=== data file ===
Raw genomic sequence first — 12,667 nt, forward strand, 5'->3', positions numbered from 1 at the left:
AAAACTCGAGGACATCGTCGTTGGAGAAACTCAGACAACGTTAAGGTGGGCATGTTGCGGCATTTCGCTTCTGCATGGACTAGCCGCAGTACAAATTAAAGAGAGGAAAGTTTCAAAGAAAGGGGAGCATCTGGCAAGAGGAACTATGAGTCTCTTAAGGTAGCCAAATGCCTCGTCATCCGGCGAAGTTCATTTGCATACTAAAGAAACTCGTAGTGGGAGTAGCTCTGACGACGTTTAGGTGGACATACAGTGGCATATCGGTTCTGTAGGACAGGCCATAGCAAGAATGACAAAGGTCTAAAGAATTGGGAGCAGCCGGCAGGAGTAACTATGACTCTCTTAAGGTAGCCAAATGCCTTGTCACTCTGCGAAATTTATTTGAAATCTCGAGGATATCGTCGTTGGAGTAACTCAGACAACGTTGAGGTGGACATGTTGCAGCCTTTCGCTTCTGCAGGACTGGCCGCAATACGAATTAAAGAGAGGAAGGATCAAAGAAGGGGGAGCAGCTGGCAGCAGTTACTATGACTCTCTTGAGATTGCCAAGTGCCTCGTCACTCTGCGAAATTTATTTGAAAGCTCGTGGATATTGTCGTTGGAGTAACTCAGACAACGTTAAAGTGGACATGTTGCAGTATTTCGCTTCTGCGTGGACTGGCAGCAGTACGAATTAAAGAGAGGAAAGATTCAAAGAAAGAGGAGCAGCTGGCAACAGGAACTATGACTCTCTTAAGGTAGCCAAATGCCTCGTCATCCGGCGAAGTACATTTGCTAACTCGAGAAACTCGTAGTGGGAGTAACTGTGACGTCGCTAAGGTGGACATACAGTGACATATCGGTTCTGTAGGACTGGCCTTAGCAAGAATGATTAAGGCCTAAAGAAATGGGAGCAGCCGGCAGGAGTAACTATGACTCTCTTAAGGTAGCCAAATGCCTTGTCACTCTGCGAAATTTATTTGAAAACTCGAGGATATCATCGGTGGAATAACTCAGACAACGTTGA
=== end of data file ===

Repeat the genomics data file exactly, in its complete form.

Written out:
Raw genomic sequence first — 12,667 nt, forward strand, 5'->3', positions numbered from 1 at the left:
AAAACTCGAGGACATCGTCGTTGGAGAAACTCAGACAACGTTAAGGTGGGCATGTTGCGGCATTTCGCTTCTGCATGGACTAGCCGCAGTACAAATTAAAGAGAGGAAAGTTTCAAAGAAAGGGGAGCATCTGGCAAGAGGAACTATGAGTCTCTTAAGGTAGCCAAATGCCTCGTCATCCGGCGAAGTTCATTTGCATACTAAAGAAACTCGTAGTGGGAGTAGCTCTGACGACGTTTAGGTGGACATACAGTGGCATATCGGTTCTGTAGGACAGGCCATAGCAAGAATGACAAAGGTCTAAAGAATTGGGAGCAGCCGGCAGGAGTAACTATGACTCTCTTAAGGTAGCCAAATGCCTTGTCACTCTGCGAAATTTATTTGAAATCTCGAGGATATCGTCGTTGGAGTAACTCAGACAACGTTGAGGTGGACATGTTGCAGCCTTTCGCTTCTGCAGGACTGGCCGCAATACGAATTAAAGAGAGGAAGGATCAAAGAAGGGGGAGCAGCTGGCAGCAGTTACTATGACTCTCTTGAGATTGCCAAGTGCCTCGTCACTCTGCGAAATTTATTTGAAAGCTCGTGGATATTGTCGTTGGAGTAACTCAGACAACGTTAAAGTGGACATGTTGCAGTATTTCGCTTCTGCGTGGACTGGCAGCAGTACGAATTAAAGAGAGGAAAGATTCAAAGAAAGAGGAGCAGCTGGCAACAGGAACTATGACTCTCTTAAGGTAGCCAAATGCCTCGTCATCCGGCGAAGTACATTTGCTAACTCGAGAAACTCGTAGTGGGAGTAACTGTGACGTCGCTAAGGTGGACATACAGTGACATATCGGTTCTGTAGGACTGGCCTTAGCAAGAATGATTAAGGCCTAAAGAAATGGGAGCAGCCGGCAGGAGTAACTATGACTCTCTTAAGGTAGCCAAATGCCTTGTCACTCTGCGAAATTTATTTGAAAACTCGAGGATATCATCGGTGGAATAACTCAGACAACGTTGA